Things are buzzing in Slovenia, which recently celebrated the first anniversary of World Bee Day (on May 20).
Apitourism throughout Slovenia – a proud beekeeping nation whose love of bees dates back centuries – provides travellers an opportunity to support the preservation of bees while exploring the country’s lush landscape.
Visitors and locals alike can discover the country’s rich beekeeping history on countless apitourism adventures, from overnight stays in a honeycomb-shaped cabin to apitherapy tours, where visitors experience the health benefits associated with bees and honey.
Bees and other pollinators play an essential role in the global ecosystem, with 87% of all wild flowering plants depending on some form of animal pollination.
Between an increase in invasive insects, the use of pesticides and human activity, bee populations have declined dramatically, resulting in the loss of plant life and an imbalance in the global ecosystem.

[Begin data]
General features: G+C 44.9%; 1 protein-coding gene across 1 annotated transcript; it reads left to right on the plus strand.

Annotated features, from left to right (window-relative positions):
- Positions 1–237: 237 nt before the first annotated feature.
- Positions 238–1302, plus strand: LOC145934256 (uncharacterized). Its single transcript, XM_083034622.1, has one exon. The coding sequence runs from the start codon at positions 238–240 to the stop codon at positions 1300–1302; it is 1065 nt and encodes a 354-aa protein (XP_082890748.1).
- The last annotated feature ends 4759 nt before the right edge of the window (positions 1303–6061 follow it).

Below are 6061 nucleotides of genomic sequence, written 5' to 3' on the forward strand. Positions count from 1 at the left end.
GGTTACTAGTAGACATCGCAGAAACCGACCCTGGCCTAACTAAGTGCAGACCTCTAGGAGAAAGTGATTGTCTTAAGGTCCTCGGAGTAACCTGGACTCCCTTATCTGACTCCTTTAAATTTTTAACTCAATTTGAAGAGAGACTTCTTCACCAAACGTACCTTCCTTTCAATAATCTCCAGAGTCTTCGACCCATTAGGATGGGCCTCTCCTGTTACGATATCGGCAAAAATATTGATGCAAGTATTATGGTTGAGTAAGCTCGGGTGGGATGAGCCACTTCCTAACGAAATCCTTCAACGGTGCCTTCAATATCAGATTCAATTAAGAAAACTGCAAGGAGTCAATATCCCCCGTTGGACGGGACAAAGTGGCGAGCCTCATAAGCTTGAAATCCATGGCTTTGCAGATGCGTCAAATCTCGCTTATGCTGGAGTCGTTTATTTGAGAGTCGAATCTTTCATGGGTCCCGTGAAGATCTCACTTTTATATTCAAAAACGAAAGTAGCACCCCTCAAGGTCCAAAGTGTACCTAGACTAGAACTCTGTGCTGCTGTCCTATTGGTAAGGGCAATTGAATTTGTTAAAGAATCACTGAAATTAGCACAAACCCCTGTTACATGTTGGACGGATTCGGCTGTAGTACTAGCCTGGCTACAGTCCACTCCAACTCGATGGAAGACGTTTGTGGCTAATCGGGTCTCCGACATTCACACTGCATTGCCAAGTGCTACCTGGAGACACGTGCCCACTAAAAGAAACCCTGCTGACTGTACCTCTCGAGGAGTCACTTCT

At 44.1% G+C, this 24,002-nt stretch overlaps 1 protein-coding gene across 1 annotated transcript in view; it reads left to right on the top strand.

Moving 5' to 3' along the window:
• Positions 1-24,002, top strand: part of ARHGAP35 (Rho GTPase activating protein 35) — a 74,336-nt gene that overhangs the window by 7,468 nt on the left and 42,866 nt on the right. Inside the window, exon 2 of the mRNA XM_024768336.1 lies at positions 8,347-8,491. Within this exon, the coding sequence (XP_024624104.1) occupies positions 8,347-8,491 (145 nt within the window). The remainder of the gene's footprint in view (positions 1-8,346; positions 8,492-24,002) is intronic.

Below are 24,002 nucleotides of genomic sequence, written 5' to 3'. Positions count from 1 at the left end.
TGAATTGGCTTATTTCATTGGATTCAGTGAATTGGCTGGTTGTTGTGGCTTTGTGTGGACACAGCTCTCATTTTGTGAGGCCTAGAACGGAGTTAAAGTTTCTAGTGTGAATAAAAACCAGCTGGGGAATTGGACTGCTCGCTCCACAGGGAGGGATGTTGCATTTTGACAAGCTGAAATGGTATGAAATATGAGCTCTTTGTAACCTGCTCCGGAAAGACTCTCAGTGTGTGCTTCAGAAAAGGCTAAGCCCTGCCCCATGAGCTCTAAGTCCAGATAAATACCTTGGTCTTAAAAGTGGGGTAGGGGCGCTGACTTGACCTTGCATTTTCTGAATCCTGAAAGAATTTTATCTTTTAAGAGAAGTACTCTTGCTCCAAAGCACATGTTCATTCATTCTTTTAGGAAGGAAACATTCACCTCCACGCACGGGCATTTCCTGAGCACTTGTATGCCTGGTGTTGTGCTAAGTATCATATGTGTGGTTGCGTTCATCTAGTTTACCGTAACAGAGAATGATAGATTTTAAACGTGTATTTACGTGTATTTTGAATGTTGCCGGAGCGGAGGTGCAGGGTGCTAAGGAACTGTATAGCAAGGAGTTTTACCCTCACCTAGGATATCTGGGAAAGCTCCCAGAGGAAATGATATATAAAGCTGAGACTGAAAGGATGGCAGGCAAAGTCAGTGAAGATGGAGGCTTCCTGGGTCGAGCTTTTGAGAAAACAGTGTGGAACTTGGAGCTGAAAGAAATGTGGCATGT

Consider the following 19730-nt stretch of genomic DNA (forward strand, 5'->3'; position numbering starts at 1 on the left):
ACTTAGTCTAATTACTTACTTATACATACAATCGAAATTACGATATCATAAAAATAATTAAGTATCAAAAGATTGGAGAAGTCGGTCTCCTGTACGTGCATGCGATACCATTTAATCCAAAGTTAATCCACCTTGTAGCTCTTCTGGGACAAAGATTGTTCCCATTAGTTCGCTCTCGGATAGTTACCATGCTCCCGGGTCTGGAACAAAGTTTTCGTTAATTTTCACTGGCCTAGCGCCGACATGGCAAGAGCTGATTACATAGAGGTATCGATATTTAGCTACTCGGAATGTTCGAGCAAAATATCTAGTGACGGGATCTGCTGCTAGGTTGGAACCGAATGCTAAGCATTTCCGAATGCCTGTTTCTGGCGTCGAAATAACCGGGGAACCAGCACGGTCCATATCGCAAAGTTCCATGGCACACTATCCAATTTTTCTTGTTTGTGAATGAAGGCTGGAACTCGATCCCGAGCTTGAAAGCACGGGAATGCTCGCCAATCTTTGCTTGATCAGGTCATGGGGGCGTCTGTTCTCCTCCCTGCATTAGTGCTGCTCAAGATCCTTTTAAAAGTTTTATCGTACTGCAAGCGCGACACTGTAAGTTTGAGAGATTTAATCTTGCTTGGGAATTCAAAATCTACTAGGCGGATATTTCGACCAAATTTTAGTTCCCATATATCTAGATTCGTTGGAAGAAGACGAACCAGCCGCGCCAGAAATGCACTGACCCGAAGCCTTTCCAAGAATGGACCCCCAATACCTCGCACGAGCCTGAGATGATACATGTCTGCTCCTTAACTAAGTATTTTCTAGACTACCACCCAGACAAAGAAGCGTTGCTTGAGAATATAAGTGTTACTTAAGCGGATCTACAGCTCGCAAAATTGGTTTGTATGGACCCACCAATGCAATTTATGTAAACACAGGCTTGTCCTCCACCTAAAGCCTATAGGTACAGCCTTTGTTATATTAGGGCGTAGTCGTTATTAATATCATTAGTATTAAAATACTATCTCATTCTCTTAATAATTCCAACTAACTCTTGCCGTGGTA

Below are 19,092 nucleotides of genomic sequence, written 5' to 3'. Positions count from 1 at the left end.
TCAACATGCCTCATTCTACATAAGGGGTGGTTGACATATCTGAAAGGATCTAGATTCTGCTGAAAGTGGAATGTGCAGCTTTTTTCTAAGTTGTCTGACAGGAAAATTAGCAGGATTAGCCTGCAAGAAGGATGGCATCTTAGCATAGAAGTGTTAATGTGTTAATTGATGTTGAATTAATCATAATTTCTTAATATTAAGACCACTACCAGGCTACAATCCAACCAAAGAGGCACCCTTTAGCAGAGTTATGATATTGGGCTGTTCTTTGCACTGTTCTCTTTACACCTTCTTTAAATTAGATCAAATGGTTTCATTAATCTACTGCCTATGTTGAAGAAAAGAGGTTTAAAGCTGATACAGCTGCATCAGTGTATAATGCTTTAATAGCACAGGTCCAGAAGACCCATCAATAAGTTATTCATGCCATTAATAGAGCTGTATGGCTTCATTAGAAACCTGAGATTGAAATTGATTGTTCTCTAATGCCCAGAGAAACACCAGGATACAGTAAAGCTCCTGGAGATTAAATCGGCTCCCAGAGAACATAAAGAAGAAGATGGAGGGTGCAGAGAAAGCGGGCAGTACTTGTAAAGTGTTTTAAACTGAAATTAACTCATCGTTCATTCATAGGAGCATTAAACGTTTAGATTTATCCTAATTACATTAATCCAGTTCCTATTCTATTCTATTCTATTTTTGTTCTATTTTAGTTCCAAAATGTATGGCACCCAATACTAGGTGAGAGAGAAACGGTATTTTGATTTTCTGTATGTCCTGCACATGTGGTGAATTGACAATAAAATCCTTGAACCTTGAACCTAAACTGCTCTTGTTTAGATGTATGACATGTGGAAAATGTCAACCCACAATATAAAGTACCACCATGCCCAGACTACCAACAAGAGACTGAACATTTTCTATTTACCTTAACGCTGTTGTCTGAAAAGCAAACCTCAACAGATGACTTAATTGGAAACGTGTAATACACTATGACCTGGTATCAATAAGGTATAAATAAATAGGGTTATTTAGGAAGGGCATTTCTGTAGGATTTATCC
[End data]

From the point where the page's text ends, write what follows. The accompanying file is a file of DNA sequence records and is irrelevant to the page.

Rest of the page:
With World Bee Day, Slovenian beekeepers hope to remind the world about the importance of bees. It was with this goal in mind that the Slovenian Beekeepers’ Association, along with the support of the Republic of Slovenia, successfully petitioned the United Nations General Assembly in 2018 to establish this international day of recognition to help raise global awareness about the conservation of bees and other pollinators.
Slovenia is home to more than 10,000 beekeepers and nearly 170,000 beehive colonies. The country is also home to the Carniolan honey bee, the only protected native bee species in the EU.
With an estimated 12,500 apiaries, the Carniolan bee can be found all over the country, even in cities.
The rise of urban apiaries – found anywhere from luxury hotel rooftops to grammar school terraces – has played a significant role in sustainable development in Slovenia, encouraging the preservation and planting of nectar plants while enhancing the quality of city life.